That is true but I don't see how it invalidates my hypothesis. For example: Audyssey measures the SPL at the MLP from mic position 1 and determines that it requires a trim of -5dB to set the (pre-Audyssey) level to reference (assume this is for RF speaker for the purpose of the example). Then Audyssey proceeds with the other measurements and creates filters to correct room issues. In creating the filter set for the RF speaker, it observes a significant peak over a widish frequency range. It cuts this peak by an average of 5dB. This cut reduces the overall energy from the RF speaker, which Audyssey had previously determined to require a trim of -5dB to hit reference. So the additional cut in energy level made by the EQ would now render that speaker below reference. Audyssey knows a) the initial setting (-5dB) and b) the level of the cut required by EQ (5dB), so Audyssey now compensates by setting a trim level of, say, -1dB. Thus the post Audyssey trim is -1dB but if you use the built-in AVR test tones, these bypass Audyssey, so the levels they deliver will be incorrect when compared with the EQ's levels. I think this is what Roger is saying in his reply above too, BICBW. I am only hypothesising - IDK if Audyssey works the way I suggested.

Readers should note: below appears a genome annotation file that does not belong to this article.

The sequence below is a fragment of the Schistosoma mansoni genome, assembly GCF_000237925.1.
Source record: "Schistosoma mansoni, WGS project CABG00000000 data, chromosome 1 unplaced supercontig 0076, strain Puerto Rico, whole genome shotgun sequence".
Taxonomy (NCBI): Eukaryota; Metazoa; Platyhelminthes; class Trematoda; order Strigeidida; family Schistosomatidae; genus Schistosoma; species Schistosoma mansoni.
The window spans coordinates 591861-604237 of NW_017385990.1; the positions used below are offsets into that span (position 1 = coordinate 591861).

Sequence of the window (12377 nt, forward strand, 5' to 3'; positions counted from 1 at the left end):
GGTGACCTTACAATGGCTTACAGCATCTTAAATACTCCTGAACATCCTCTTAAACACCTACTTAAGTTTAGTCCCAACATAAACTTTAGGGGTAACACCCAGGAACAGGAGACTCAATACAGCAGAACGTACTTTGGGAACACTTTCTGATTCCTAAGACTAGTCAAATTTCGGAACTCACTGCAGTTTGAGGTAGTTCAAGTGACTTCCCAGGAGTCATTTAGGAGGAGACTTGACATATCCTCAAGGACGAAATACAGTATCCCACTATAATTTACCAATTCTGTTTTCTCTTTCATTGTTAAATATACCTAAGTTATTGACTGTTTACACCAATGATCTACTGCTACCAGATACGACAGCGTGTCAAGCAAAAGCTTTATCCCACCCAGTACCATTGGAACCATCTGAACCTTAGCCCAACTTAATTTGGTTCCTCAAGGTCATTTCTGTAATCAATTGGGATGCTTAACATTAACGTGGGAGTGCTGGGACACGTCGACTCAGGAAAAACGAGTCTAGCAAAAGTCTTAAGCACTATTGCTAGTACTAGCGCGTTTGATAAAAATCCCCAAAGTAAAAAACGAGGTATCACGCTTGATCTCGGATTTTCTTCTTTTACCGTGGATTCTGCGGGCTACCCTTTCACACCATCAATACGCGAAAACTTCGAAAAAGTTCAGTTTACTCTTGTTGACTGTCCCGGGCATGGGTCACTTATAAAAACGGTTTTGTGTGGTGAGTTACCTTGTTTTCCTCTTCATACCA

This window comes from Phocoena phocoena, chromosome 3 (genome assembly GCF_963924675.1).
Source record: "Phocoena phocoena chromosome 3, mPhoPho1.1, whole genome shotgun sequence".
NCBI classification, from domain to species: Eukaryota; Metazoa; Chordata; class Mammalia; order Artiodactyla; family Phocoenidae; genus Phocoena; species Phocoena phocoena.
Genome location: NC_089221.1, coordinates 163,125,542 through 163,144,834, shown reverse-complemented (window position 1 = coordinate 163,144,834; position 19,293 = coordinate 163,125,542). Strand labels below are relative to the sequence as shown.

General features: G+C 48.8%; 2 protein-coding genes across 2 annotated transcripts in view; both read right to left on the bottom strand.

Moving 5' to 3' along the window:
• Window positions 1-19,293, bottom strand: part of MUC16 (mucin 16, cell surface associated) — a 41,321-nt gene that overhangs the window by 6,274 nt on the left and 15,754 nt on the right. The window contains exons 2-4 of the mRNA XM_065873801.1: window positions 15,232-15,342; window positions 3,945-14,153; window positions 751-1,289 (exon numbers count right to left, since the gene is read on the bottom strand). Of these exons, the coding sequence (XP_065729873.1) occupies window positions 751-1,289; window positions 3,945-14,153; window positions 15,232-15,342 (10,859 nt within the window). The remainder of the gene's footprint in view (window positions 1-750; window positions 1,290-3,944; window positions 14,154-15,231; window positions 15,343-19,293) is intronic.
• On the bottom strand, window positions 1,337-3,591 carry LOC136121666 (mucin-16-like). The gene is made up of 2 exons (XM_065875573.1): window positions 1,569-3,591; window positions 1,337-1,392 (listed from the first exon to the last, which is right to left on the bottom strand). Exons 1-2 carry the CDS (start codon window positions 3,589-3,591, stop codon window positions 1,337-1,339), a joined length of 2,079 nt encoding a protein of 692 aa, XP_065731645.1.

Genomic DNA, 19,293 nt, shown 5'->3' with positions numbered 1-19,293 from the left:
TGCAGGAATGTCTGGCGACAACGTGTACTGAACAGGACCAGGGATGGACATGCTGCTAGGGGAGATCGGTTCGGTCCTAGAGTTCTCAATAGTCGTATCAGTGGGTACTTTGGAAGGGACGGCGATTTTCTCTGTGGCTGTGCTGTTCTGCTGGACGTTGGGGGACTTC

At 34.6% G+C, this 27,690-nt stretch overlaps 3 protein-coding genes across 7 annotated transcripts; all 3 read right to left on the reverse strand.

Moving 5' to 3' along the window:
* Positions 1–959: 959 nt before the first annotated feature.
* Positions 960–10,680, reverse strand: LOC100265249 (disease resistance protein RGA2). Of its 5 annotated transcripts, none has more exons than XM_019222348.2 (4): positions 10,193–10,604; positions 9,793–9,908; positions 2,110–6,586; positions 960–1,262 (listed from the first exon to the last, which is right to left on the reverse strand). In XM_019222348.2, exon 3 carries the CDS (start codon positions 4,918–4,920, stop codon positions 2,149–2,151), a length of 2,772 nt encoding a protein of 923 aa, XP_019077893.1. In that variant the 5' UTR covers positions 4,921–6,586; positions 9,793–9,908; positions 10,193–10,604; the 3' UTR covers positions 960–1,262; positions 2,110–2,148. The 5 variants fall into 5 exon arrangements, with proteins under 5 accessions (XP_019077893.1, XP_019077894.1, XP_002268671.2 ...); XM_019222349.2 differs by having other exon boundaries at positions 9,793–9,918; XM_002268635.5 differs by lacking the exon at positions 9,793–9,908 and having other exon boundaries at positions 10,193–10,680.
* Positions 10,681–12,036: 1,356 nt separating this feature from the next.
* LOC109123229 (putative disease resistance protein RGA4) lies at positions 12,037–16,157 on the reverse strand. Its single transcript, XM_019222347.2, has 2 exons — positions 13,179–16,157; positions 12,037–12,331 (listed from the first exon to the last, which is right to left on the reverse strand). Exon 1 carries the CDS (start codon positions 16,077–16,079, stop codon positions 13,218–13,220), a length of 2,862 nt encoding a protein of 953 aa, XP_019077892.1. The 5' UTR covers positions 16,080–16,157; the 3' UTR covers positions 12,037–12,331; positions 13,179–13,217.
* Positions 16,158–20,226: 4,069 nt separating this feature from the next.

I don't think it's necessary to sweat on this issue too much more Keith. Just let everyone do as batpig suggests: use the internal test tones and call it a day.
BTW, what is a wideband(ish) peak?